Tax season is upon us and, with it, many people are scrambling to get their paperwork in order and ready to file. If you’re finding that filing your taxes is taking longer than expected or it’s more complicated than you imaged, consider filing a tax extension to buy yourself more time to get your documents in order.  Whether you’re filing business taxes or running into headaches filing your individual tax return, a tax extension provides you with extra time to get your taxes filed out.

At Steward Ingram & Cooper PLLC, our CPAs assist monthly clients with their tax prepartion needs, including requesting a tax extension. In this article, our CPAs will explain how you can file a tax extension and penalities associated with tax returns.

The Purpose of a Tax Extension

The IRS typically allows individuals, businesses, and estates to file a tax return after the deadline by obtaining an extension. A tax extension is a request for an additional six months to file your federal income tax return with the IRS. This year, with the filing deadline on April 15, an extension would move your deadline to October 15. Successfully filing for an extension means you are not assessed a late-filing penalty unless the return is not filed by the extension deadline. If October 15 falls on a Saturday, Sunday, or legal holiday, the due date is delayed until the next business day. 

A Tax Extension Does Not Extend the Payment of Taxes Owed

A common misconception is that the tax extension buys you additional time to pay your tax bill; it does not. The extension pushes out your filing deadline, not your payment due date. You still owe the taxes by the regular April deadline. If you need more time to pay a tax bill, the IRS offers payment plans, either through an online application or by using Form 9465, that can help you pay off your balance in increments over time.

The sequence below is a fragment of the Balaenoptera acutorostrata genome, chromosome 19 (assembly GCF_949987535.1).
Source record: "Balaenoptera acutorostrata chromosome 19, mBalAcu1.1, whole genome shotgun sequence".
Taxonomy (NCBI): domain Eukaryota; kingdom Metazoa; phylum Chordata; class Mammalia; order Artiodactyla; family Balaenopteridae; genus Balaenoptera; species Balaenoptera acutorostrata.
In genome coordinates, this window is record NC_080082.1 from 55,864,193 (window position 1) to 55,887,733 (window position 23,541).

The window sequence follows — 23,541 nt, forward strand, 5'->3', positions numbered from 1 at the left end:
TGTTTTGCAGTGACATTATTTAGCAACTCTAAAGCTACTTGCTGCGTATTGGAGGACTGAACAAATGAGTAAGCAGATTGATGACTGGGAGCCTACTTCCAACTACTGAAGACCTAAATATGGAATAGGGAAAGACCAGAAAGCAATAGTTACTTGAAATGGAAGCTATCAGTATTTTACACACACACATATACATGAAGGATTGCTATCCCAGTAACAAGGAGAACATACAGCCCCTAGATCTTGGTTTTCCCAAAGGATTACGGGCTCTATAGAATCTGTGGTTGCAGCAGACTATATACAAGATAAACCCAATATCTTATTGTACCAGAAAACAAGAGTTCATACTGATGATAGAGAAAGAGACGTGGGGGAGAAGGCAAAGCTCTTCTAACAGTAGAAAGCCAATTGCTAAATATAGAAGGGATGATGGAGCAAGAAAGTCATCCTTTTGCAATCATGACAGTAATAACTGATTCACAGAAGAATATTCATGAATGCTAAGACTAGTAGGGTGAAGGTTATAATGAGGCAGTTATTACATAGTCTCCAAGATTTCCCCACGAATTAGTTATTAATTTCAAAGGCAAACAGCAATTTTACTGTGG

Reasons to Get an Extension

A tax extension can be helpful for people who have these circumstances:

  • may be missing important tax documents 
  • need extra time to complete their paperwork

Filing an extension can also help you avoid incurring a late filing penalty. Note, however, that filing an extension does not extend the deadline to pay taxes. You must pay your tax bill by the original deadline or you may be subject to penalties and interest.

3 Different Ways to File a Tax Extension

You can file for a tax extension in several ways:

1. File Form 4868

Submit Form 4868 to the IRS either electronically or via mail by the April tax filing deadline. Most tax software supports Form 4868 for tax extensions. Simply follow the program’s instructions to see how to file a tax extension electronically. You will receive an electronic acknowledgment from the IRS. If you choose to mail your application for a tax extension, be sure to get proof (i.e a receipt from USPS) that you mailed it by April 15.

2. E-File Your Extension Form for Free

Use IRS Free File to electronically request an automatic tax-filing extension. This form gives you until October 15 to file your tax return. 

3. Consult a Tax Preparer or CPA

When you work with a tax preparer or certified public accountant, they can file for an extension on your behalf. This tends to reduce your stress by taking this task off your to-do list.

Is There a Penalty for Filing a Tax Extension?

There is no penalty for filing an extension. Let’s make that clear: There is no penalty for the act of filing a tax extension. However, if you are late paying money you owe on taxes or default on your tax payments, you will be penalized. In other words, if you don’t pay the entire amount you owe, the IRS will charge you interest on the unpaid balance until the full amount is paid.

You may also get a late payment penalty if you don’t pay at least 90% of what you owe. The penalty usually amounts to half of 1% of what is owed, up to a maximum of 25%. If you don’t file either your return or an extension by the deadline, you will get a late filing penalty. This will amount to 5% of what you owe for each month, up to a maximum of 25%.